CF: I don’t have the information to challenge Patrick’s estimate of the marginality of these “Usual Suspects” who get to squire US visitors around. And I certainly hope they are marginal. But if they remain the gatekeepers, the main interface between FUM-related US visitors and Kenyan Quakerism, that sounds to me like a serious problem on that end, and one which it is quite proper to name and call out, as the NYYM reps did.

PN: The heart of Kenyan Quakerism is in the Pentecostally-fired young people, who are more fierce in their opposition [to] corruption than we anemic Americans could ever hope to be, because it is THEIR church that the corrupt elders have ruined. But most liberal FUM visitors would never know this, because so few have bothered to spend any time in sharing and conversation with these young Friends.

CF: But some have bothered, and their reports are unfortunately not as encouraging as Patrick’s description.

For instance, Rachel Stacy, one FUM rep from my YM, had met numerous young Kenyans at the Mombasa session of the World Gathering of Young Friends (WGYF). This rep wrote that the empathetic WGYF discussions about LGBT issues had been described in Kenyan newspapers, and evoked considerable backlash, including from the aged and compromised Kenyan Quaker “establishment.” She then reported, in the FUM sessions, that . . .

“Therefore in retaliation of this scandalous publicity, Kenyan Friends’ leadership took an even more public and rigid stance against individuals who identified as gay or lesbian. Youth leaders, many of whom are close friends of mine, understood that if they spoke positively about their experiences with gay and lesbian Friends at the World Gathering, they would not find themselves in leadership in the years to come. What resulted was that several young leaders, including the General Secretary and Clerk of Uganda Yearly Meeting, spoke out against all who supported and continue to support homosexuals.” [Italics added.]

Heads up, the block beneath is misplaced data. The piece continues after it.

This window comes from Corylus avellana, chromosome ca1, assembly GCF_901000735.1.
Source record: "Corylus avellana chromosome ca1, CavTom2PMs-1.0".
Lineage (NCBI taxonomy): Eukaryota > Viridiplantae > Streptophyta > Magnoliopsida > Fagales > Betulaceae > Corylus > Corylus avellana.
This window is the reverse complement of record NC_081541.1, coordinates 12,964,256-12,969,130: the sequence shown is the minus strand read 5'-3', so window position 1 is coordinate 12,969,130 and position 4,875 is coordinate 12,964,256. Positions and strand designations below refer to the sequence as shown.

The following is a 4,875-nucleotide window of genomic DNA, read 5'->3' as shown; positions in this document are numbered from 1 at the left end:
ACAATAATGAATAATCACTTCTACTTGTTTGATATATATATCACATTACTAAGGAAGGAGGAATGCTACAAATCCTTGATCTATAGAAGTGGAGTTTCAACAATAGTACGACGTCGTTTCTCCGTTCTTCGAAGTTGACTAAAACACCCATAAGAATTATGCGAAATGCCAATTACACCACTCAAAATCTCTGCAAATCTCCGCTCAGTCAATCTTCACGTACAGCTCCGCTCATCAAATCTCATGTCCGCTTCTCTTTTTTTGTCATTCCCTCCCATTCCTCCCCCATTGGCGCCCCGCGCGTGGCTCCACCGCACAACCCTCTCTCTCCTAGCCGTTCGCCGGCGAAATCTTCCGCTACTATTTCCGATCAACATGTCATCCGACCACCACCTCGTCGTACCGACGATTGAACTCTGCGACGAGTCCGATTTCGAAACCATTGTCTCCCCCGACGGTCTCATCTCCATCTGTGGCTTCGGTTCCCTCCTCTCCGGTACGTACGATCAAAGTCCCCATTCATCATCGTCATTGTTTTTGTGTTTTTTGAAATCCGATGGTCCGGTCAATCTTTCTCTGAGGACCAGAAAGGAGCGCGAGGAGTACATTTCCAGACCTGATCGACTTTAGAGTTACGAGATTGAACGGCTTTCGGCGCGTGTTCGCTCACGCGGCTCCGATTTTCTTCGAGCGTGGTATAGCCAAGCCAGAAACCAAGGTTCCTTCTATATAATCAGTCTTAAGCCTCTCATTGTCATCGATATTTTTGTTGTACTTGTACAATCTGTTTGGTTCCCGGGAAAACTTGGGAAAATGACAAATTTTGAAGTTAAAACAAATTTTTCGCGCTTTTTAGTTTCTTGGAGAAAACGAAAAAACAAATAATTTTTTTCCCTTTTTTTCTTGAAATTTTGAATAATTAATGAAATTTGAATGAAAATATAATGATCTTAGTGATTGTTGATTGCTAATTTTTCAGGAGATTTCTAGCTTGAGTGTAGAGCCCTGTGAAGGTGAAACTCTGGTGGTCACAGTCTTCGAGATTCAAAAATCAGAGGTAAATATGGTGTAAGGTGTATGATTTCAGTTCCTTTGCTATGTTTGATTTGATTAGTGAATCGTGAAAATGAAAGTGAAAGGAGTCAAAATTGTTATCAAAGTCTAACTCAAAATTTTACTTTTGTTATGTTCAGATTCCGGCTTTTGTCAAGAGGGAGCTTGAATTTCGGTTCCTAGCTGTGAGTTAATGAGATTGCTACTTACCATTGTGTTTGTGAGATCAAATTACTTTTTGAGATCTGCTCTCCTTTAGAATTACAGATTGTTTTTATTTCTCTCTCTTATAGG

If indeed these younger Friends saw no practical option in their environment but to join this homophobic chorus, I can try to be forgiving (love the sinner), but it is no less shameful that they did so (hate the sin). And this report does not strengthen the fulsome case that Patrick makes on their behalf below.

PN: A couple of evangelical Friends superintendents, and a larger number of other evangelical Friends, have at least had the courtesy to transcend ecclesiastical tourism and actually spend time “sharing the condition” of Friends on a more sustained and local basis. It is too bad that neither the New York Friends nor Chuck chose to report on, or even mention, the dedication service of the new Meetinghouse at FTC, nor the remarks which FTC’s chairman, Moses Shiribwa Smith, gave on that occasion.

CF: Alas, I am among those who are even more ignorant than the “ecclesiastical tourists” Patrick scorns, in that I have not visited Kenya at all. In light of that lack of first-hand experience, I’d normally prefer to keep silent. But since FUM folks come around regularly, wanting me and the groups I’m part of to give money for projects there, and do not require that we have visited Kenya before taking our donations, I have felt obliged to do such “due diligence” as I could from where I am. My situation is that of most potential donors in the US.

PN: These young people—by young I mean younger than about 60, because the first generation of young rebels began to rise up about 1975—are committed to a Friends church with a deeply-rooted and spiritually powerful Christianity, which they perceive as diametrically opposed to the heartless and cold religion of their elders and the Americans.

CF: I can’t speak about the “heartless and cold” religion of the Kenyan elders; but among US Quakers, I find the temperature and cardiac activity varying widely, which only marginally fits this picture. Certainly US Quakerdom is not above criticism. I have often been critical of aspects of it myself, as Patrick knows, and likely will be again, perhaps even before this exchange is completed.

Yet US Quakerdom has also produced giants, not just in the long ago, but in my time. And not only giants, but saints and martyrs too. So as an advocate of “different strokes,” I’ll leave the Kenyan “Young Turks” to their preferences, but I’ll keep my own, thank thee very much, without apology.